• Intellectual leader
• Leader by the position achieved
• Leader by personality, charisma
• Leader by moral example
• Leader by power held
• Leader because of ability to
accomplish things
Characteristics

• Shape entities
• Focus on people
• Gives sense of
• Empowers people accomplishment
• Cheerleader • Do the right things
• Influence • Sets direction
• Motivate • Creates vision
• Build • Communication
• Inspire • Networks
Leadership
• All people have untapped leadership
potential …it is there in you.

• The attempt defines leadership…it does


not have to be successful

• To be a leader you must make a decision


to act
Behaviors of an Effective Leader
• Think critically
• Solve problems
• Respect people
• Communicate skillfully
• Set goals, share a vision
• Develop self & others
What is Followership
• Followership & leadership are reciprocal
roles

• Being an effective follower is as important


to the new nurse as being an effective
leader
• Followers: individuals who take another
person as a role model and who act in
accordance with, imitate, support, and
advocate the ideas and opinions of another
(Grossman & Valiga, 2012)  followership:
the willingness to work with others toward
accomplishing the group mission
Great leaders can create
successful followers, and great
followers create successful
leaders.
What are the characteristics of an
effective follower?
• Self direction
• Actively participates in setting group
direction
• Invests time & energy in the work of the
group
• Thinks critically
• Advocates for new ideas
Followers’ important qualities and behaviors
(Grossman & Valiga, 2012; Kean, Haycock-Stuart,
Baggaley, et al., 2011; White- head, Weiss, & Tappen,
2010):
• Suggest ways to improve client care.
If you discover a problem, inform your team leader
right away. Include a suggestion for solving the
problem. If it is not accepted, your job is then to
support— not undermine —the leader.
• Listen carefully and reflect on what the leader or
manager says.
• Be truthful. Give honest feedback and
constructive criticism, even if it means politely
challenging the leader’s ideas. Suggest
alternative courses of action.
• If you feel you must have a “heated”
discussion with the leader, do so privately.
When you disagree, explain why.
• Freely invest your interest and energy in your
work and in finding best solutions for the
group.
• Function independently; be a self-starter; take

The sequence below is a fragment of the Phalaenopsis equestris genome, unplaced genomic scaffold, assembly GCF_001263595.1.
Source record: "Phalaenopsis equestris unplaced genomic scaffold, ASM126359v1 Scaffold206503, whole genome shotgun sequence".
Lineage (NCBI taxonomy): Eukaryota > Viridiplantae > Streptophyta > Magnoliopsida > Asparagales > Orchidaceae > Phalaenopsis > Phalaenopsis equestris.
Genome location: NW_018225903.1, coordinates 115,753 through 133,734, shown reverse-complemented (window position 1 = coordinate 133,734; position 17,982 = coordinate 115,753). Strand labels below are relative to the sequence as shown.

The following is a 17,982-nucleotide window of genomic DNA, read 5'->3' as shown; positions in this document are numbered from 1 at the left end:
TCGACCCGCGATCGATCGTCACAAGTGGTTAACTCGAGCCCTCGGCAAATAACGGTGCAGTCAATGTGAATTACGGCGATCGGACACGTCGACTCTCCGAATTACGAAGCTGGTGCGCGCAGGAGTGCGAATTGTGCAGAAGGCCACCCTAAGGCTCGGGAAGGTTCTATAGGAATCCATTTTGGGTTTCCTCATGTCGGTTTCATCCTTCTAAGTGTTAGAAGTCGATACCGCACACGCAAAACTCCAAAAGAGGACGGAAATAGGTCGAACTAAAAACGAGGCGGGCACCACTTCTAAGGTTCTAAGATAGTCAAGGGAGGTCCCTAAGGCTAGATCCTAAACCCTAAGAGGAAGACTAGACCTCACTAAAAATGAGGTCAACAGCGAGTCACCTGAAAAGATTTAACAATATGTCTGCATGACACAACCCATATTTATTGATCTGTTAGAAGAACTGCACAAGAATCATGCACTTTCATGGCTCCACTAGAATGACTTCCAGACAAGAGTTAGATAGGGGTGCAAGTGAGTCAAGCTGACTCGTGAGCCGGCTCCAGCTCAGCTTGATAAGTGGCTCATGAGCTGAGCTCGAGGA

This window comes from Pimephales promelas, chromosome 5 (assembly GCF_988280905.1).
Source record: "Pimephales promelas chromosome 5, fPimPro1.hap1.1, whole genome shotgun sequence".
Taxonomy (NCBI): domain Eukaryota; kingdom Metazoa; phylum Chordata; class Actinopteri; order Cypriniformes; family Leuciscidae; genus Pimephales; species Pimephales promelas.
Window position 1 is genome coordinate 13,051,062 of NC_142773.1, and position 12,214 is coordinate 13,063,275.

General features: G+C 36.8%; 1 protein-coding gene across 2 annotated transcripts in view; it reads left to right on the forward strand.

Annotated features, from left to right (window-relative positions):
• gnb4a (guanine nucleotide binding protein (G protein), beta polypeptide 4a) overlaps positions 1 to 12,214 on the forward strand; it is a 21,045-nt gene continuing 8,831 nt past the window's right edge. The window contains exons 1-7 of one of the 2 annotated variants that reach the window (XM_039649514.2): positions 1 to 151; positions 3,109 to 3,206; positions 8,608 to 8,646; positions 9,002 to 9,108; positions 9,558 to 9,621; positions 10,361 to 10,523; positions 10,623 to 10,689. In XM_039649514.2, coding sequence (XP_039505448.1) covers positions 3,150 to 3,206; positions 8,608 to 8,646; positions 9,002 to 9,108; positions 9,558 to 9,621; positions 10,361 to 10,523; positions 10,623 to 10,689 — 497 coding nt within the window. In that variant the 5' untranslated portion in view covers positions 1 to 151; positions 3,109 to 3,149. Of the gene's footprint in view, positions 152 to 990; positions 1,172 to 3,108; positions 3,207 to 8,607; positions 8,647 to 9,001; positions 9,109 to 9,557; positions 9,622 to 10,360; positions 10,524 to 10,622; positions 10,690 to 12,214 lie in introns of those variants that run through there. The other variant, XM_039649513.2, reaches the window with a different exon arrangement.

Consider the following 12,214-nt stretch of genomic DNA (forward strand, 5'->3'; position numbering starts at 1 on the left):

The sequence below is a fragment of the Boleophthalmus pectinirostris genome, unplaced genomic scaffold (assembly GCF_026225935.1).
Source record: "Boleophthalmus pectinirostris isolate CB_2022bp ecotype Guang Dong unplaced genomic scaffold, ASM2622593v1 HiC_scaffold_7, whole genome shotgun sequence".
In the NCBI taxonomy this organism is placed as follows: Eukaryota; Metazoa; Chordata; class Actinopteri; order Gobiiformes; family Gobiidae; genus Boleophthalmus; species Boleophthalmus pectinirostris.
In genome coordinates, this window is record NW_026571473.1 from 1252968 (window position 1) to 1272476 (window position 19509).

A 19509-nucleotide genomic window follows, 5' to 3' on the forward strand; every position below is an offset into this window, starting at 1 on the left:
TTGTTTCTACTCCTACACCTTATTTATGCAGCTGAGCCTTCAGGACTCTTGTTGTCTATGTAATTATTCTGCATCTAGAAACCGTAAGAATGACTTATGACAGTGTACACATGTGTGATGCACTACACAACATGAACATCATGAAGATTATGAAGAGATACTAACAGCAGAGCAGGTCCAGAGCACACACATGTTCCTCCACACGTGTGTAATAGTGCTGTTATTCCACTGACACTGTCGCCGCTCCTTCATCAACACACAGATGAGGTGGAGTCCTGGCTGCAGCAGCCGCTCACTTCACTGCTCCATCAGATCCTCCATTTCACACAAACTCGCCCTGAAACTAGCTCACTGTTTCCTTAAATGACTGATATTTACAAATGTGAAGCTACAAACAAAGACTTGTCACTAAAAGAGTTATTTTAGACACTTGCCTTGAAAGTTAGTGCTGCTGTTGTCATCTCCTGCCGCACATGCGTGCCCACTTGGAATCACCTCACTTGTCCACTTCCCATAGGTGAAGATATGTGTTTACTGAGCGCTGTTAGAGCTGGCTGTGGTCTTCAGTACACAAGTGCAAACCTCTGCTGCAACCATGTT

on extra tasks without being asked.
• Be innovative, creative, and actively involved.
• Be responsible and hold up your end of the
bargain; accept responsibility when it is
offered.
• Be supportive of new ideas and directions
suggested by others, but think critically about
ideas that are proposed. Seek information so
you can see the larger picture.
• Don’t gossip.
• Think and act as a team; be cooperative and
collaborative.
• Draw on and complement one another’s and
the leader’s specialties, strengths, and areas
of expertise.
• Work on behalf of the organization and the
mutually agreed-on vision and goals.
• Continue to learn as much as you can about
your specialty area; share what you learn with
others.
• Know your own strengths and what your
unique contributions to the effort can be.
• Know how to assume the role of the leader
when necessary.
• Have a positive sense of self-worth and a “can
do” attitude.
• Take care of yourself and your family. If you
and they are unhappy, your job performance
will suffer.
References
• Wilkinson, J.M., Treas, L.S., Barnett, K.L., Smith, M.H.
(2016). Fundamentals of nursing. Third edition.
Philadelphia: F.A Davis Company.
• Whitehead, D., Weiss, S., & Tappen, R. (2009).
Essentials of nursing leadership and management
(5th ed.). Philadelphia: F. A. Davis.
• Salanova, M., Lorente, L, Chambel, M., et al. (2011).
Linking transformational leadership to nurses’ extra-
role performance: The mediating role of self-efficacy
and work engagement. Journal of Advanced Nursing,
67(10), 2256–2266.